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What's proper way to grease trailer wheel bearing?

I would like to grease my trailer wheel bearings before I take it on a long trip. I bought it a few months ago and probably put on about 500 miles on it.

I took the dust cap off and found some water in it, but the bearings seem to still have grease on them.

My question is:

Do I need to take the bearings off and repack the bearings, or can I just put more grease into the grease fitting on the back side of the hub?

I would think injecting grease through the fitting on the other side of the hub would not replace the grease between the roller bearings, but wouldn’t it be enough to just completely surrounding the bearing with new grease?

When I injected grease through the fitting, grease eventually started to ooze out from around what looks like a washer and the castle nut that holds the wheel bearing.

Good question. I’d be interested, myself. I’ve never had a zerk for wheel bearings. I would normally just do the full Monty in packing them by hand and preloading the bearing while rotating it…backing off and hand tight…cotter keying the caste nut (the usual technique). Probably new grease seals too.

does this have brakes?

If you found water in the hub, you should REMOVE the inner and outer bearing from the hub, clean them in solvent, inspect them for rust and wear, repack or replace them and put it all back together, after you clean out the hub…If you need to replace a bearing, be sure to replace its race…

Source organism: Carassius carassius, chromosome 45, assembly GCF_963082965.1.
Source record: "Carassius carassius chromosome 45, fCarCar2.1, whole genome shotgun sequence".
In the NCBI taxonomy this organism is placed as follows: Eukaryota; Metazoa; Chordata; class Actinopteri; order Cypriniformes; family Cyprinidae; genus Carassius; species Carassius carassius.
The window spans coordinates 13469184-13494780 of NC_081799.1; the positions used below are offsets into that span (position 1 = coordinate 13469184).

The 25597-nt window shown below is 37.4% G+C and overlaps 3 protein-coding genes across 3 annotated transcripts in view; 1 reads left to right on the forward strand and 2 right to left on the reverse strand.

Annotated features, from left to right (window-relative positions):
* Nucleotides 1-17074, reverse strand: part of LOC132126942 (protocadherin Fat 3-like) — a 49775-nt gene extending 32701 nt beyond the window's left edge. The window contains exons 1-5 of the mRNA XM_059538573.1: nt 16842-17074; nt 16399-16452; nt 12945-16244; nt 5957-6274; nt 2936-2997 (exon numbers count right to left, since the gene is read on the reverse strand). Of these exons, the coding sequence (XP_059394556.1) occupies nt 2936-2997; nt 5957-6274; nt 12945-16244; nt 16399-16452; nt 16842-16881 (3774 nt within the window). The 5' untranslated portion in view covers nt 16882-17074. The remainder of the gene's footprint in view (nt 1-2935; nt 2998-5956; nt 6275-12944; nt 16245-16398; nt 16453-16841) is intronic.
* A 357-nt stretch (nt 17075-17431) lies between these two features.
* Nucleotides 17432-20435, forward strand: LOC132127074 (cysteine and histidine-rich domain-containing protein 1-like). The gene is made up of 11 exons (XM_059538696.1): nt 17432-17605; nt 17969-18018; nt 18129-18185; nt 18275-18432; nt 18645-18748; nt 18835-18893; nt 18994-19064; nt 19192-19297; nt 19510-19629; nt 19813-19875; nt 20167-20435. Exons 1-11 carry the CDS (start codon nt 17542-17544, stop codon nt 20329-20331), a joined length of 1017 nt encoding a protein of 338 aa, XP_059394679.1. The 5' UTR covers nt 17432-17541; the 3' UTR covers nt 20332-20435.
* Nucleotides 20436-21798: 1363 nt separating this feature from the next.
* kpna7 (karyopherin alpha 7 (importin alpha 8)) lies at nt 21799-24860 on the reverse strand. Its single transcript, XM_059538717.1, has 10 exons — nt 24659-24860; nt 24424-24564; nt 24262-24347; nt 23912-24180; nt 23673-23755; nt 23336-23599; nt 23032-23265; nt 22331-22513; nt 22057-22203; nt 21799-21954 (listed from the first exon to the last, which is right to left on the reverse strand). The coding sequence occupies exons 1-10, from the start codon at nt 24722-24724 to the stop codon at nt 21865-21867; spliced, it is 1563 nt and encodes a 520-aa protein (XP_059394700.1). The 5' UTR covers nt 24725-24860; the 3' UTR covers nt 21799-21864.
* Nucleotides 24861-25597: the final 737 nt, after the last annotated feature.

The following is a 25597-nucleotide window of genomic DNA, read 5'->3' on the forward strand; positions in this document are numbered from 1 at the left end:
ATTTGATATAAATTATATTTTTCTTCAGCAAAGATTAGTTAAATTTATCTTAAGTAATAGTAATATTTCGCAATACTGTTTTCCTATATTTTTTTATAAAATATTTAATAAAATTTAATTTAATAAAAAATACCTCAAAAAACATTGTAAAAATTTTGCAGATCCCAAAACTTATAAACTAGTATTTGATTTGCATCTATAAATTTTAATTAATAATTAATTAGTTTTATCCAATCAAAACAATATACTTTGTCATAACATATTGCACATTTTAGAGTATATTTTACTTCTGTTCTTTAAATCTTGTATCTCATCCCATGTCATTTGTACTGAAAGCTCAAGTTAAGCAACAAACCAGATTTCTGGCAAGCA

Since you have no idea as to the condition of the bearings, just pumping grease through them does nothing…You need to clean and inspect them to be sure they are serviceable…

It’s a $300 trailer from H****R F*****T.

One side had water, so I took the bearing out and cleaned out the old grease. The other side looked like the way I assembled it a few months ago.

Okay, so you bought this new and know the overall condition. Put a little grease around the flange of the dust cover so water can’t get in the hub…

There is no good shortcut here. Clean everything, including the axle shaft with a solvent and then use compressed air to clean off any remaining solvent and debris. Then use plenty of wheel bearing grease on the bearings and a thick coat inside the hub center and new grease seals. It’s a dirty job and you need to do it right or else pay someone to do it for you.

In addition to the great advice already mentioned you might extend the life of your trailer bearings with a set of “bearing savers”. I have used them with great success with rental trailers where I worked. They are inexpensive and easy to install. The only problem might be finding the proper size if your “inexpensive” trailer has an oddball size.

If it were mine, I’d pull the bearings, completely clean them out, and repack with fresh grease since you mention taking a long trip.

This small amount of time is nothing compared to sitting on the side of the road if a wheel decides to veer off in a different direction than what you’re traveling.
And that’s assuming the trailer and the vehicle towing it remain upright.